Five years ago I had a fantastic job editing promos for a major international news and entertainment network. My coworkers were hilarious, my work creative, and my lifestyle bustling. If you had told me then that in December of 2018 I would be attending workshops on border crossing accompaniment in the midst of my 3L law school exams, I would have stared at you blankly.
My life trajectory changed dramatically following the protests in Ferguson, Missouri. I found myself spending eight hours a day in a great job but coming home feeling frustrated about the country at large. Soon I was studying for the LSAT. I wasn’t sure what I was going to law school to do, but I wanted to flip the script and spend my days working on making the world a better place — or at least trying to.
I was born and raised in Thailand. Despite having the passport and citizenship from birth, I did not live in America until I was 17 years old. The immigration debate was one I shied away from because of guilt. I had more claim to the American Dream, it seemed, than people who had lived their whole lives here. And nearly two years into the current administration’s attack on immigrants, I thought the whole immigration system was an insurmountable political terror. So at the beginning of my 3L year, I was not going to take Immigration Law. But then a class I signed up for got canceled and a friend was very persuasive in getting me to sign up. Professor Rose Cuison Villazor and the Center for Immigration Law, Policy and Justice (CILPJ) completely changed my mind on immigration law. And possibly my life.
Professor Villazor’s class was an example of how a little inspiration and a good professor can ignite your passion and curiosity. Through her encouragement, I attended CILPJ lectures on the Chinese Exclusion Act and got to sit down with the author and journalist Jose Antonio Vargas to talk about his book in a small group setting. Through her class, I attended a seminar led by Ravi Ragbir and the New Sanctuary Coalition about migrant assistance and accompaniment work. I soon found myself on Tuesdays working with people seeking immigration assistance at an NYU Immigration Assistance clinic and taking workshops on how to accompany an asylum seeker at the San Diego-Tijuana border.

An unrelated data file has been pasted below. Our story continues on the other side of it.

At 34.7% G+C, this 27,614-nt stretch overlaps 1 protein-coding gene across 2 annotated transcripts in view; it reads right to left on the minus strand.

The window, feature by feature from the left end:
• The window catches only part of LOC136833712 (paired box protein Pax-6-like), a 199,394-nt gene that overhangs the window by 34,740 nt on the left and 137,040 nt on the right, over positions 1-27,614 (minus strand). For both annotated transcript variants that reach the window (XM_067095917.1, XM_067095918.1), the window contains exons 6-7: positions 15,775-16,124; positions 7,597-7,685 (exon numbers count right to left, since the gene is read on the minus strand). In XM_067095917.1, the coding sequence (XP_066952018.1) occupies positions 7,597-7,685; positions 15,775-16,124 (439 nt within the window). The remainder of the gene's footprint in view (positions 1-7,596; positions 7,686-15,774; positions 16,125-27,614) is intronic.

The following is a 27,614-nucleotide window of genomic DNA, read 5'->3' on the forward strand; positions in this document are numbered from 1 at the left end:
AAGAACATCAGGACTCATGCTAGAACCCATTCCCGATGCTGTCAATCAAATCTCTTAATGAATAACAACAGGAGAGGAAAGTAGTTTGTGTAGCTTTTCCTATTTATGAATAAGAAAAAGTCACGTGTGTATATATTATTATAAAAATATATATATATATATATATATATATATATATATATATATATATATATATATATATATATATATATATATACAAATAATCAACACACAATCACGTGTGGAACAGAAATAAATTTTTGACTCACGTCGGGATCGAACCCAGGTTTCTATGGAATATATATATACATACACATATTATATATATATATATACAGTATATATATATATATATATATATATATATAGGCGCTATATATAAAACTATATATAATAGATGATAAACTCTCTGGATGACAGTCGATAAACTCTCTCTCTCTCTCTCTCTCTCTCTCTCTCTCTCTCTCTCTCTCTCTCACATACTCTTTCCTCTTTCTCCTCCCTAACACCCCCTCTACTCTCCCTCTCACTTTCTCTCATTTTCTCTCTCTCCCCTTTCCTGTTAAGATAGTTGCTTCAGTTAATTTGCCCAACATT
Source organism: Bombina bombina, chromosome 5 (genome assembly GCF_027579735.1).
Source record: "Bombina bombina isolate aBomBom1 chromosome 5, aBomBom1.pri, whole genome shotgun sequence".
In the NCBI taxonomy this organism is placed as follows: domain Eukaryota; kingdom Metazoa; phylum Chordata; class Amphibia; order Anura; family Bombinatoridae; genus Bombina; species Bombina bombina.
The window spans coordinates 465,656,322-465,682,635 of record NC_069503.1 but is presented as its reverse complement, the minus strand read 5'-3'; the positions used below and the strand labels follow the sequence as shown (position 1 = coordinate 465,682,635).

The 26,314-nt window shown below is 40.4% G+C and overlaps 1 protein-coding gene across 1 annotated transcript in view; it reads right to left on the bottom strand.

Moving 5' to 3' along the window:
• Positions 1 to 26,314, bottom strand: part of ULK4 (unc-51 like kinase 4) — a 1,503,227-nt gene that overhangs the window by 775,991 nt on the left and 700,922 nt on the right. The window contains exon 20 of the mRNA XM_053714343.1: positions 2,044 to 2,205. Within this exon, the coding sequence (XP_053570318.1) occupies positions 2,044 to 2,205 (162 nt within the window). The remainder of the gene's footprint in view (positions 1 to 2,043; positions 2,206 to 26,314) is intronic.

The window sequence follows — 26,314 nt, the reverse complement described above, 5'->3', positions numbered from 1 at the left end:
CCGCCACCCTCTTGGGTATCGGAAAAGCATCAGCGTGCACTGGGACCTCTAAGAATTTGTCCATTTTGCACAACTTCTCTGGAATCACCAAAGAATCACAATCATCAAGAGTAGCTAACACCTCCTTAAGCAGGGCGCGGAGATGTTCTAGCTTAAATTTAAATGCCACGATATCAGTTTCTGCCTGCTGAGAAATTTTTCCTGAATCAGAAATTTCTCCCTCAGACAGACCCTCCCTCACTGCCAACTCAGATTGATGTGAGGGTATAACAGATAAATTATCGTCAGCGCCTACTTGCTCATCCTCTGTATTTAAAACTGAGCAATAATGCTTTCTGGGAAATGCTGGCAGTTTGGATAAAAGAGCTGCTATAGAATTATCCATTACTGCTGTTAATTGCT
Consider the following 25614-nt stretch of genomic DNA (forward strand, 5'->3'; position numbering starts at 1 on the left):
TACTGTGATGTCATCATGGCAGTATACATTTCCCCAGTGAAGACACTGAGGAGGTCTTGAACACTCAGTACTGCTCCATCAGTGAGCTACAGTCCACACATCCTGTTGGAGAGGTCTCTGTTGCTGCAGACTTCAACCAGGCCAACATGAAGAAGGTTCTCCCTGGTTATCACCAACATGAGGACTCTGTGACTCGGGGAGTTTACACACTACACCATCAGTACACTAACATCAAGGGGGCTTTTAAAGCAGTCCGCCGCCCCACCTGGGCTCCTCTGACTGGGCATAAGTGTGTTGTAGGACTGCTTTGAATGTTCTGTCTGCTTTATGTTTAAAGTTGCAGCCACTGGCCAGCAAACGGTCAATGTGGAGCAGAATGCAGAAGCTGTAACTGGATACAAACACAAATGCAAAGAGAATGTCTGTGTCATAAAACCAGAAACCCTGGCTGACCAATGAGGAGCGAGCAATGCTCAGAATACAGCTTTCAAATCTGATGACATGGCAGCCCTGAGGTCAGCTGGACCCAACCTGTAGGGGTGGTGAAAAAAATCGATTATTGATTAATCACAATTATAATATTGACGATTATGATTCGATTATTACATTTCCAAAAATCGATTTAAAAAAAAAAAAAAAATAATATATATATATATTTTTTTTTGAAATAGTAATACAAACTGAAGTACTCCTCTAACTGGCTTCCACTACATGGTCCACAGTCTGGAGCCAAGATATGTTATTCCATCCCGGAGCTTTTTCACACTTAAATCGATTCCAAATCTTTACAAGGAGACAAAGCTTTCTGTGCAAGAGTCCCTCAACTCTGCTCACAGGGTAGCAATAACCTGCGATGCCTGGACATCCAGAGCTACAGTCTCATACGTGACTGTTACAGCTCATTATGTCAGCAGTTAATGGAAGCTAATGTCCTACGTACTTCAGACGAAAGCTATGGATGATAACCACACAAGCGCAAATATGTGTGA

Immigration touches on every aspect of life. It is in the collateral consequences in court, access to medicine or financial aid, the languages we learn and in the communities we move through. As a law student, Professor Villazor and the CILPJ helped shine a light on how interconnected the areas of law are to one another. As a future lawyer, I will be a better advocate for their teachings. As an American, my appreciation for my family’s history and the story of migration every person carries has grown infinitely.
The most important lesson I’ve learned is that we need advocates, innovators, leaders and – sometimes – just good listeners. My professors and peers at Rutgers Law School have embodied this mission fully. While I do not know what the future holds, whether I will be advocating for incarcerated persons, keeping families united, or protecting vulnerable people in the age of climate change, I do know that Rutgers Law School will be at my side and have my back.